What are some advantages to having a holistic vet?
While the “find it and kill it” Western medical approach may work for infectious diseases, holistic medicine uses supportive and preventative measures by treating the whole body. Holistic veterinary care is much more effective when treating chronic illnesses like heart disease. This is not to say Western medicine isn’t useful. For acute situations or emergencies requiring surgery, for example, Western medicine will save a pet’s life. In addition, holistic veterinarians also integrate Western diagnostic methods in their care regimen, such as X-rays and laboratory tests.
The greatest advantage of having a holistic vet is that you are generally working with a doctor that is open-minded to all therapeutic avenues. Rather than being outright dismissive of new treatments or ideas, a holistic vet will try to incorporate them into a comprehensive treatment plan. In particular, a holistic vet will pay more attention to the mental state of the pet. Emotions such as fear, stress, and depression can have a very real impact on health and well-being.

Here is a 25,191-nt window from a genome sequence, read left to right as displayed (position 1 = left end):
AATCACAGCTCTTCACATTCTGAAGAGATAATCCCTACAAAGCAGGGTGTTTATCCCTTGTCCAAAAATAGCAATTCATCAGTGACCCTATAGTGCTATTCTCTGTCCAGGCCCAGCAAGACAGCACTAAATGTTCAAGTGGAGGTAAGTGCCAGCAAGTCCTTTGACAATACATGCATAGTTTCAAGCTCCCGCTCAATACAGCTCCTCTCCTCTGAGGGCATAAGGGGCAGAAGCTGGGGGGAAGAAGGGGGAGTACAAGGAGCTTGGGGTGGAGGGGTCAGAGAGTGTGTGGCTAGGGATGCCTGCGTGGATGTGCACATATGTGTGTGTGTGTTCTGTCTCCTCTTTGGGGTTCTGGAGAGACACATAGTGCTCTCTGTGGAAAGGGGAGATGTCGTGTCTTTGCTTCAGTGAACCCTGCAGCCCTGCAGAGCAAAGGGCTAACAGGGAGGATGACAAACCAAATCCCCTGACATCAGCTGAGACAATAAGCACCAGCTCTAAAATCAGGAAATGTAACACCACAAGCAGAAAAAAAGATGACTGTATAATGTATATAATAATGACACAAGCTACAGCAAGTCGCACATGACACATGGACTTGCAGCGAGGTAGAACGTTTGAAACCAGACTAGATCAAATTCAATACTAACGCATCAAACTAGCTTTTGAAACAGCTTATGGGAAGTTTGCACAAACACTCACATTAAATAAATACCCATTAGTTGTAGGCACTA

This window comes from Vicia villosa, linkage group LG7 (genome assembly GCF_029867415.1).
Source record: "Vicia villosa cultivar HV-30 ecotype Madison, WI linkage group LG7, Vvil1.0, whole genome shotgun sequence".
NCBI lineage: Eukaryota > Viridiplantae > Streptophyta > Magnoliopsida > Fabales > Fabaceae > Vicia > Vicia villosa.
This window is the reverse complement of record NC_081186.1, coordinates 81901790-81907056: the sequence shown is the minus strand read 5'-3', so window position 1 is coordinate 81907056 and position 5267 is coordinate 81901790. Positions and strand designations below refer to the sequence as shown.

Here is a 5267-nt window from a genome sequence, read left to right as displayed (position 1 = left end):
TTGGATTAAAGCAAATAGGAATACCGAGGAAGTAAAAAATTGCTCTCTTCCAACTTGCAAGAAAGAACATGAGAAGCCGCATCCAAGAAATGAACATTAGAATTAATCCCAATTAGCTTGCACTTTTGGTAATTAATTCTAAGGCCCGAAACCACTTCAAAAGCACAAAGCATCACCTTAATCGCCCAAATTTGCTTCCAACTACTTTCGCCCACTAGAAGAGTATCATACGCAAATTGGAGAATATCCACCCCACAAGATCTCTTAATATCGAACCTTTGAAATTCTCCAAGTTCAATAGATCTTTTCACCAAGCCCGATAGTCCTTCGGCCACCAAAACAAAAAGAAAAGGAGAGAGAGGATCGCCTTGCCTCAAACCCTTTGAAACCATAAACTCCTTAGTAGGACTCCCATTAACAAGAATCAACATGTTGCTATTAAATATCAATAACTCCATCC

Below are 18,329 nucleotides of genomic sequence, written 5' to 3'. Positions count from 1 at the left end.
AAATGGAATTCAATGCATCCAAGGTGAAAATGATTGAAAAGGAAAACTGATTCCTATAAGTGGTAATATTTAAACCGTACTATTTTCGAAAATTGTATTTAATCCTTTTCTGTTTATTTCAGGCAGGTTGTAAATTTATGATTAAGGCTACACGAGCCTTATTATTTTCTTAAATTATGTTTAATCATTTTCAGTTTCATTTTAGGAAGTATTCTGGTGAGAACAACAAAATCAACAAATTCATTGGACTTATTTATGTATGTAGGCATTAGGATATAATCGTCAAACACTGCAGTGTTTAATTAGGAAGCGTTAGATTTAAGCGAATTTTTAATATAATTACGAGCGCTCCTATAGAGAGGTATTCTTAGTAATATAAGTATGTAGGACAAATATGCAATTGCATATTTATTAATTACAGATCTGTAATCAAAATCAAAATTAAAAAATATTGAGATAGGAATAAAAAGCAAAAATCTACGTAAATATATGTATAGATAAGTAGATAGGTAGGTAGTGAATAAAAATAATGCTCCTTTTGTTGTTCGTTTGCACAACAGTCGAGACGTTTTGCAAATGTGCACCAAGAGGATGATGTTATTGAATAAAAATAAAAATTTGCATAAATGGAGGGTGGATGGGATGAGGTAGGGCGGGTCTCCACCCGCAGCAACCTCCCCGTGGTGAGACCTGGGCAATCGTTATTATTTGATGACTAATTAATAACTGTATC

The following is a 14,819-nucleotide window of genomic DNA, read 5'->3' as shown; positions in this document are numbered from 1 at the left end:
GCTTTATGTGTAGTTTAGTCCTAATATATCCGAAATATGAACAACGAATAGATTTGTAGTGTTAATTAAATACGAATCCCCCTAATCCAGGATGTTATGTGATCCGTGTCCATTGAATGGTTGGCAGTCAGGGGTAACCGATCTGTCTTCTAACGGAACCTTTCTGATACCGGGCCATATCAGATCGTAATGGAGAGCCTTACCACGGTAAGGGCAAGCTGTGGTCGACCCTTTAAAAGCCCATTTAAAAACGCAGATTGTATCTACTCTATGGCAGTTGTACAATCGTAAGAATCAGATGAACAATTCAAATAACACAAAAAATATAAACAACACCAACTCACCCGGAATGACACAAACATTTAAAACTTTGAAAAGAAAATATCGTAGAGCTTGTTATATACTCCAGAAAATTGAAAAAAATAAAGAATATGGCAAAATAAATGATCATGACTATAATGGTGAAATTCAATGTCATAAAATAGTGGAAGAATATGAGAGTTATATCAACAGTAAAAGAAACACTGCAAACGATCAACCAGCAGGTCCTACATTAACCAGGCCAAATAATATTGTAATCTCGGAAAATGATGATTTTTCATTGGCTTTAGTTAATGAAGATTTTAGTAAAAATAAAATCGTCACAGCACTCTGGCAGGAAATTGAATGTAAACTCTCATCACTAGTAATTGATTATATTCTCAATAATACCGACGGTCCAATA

What are some main differences between a holistic vet and a “regular” vet?
It’s difficult to make this distinction. It all depends on how you interpret the definition of “holistic.” Any veterinarian can call themselves “holistic” and market themselves as such. There is no official certification or recognized specialty training. There are independent classes and seminars that vets can (and should) take to educate themselves. This is at the individual vet’s discretion. However, there is no official regulating body to oversee training and competence levels. In short, the difference between a regular and holistic vet boils down to additional specialized training and practical clinical experience.
Can all pets see a holistic vet or is it for pets with health issues?
Using a holistic veterinary for primary care has numerous, far-reaching health advantages for pets. I would suggest that pet owners should consult with a holistic vet for regular checkups (preventative / wellness care) or if their pet is experiencing a problem. A holistic vet can also be consulted whenever a higher level of vitality is desired in an apparently healthy or aging animal.
What is your advice for someone looking to find holistic vet?
Do your homework and research any prospective veterinarian very carefully. Friends and family are the first and best place to start your search. Always try to rely on a personal recommendation. Remember that you can always “shop around” for a holistic vet, so if you don’t feel comfortable with an individual veterinarian during a consultation, then don’t return. Visit multiple vets for an initial consultation until you find one that you feel is a good fit.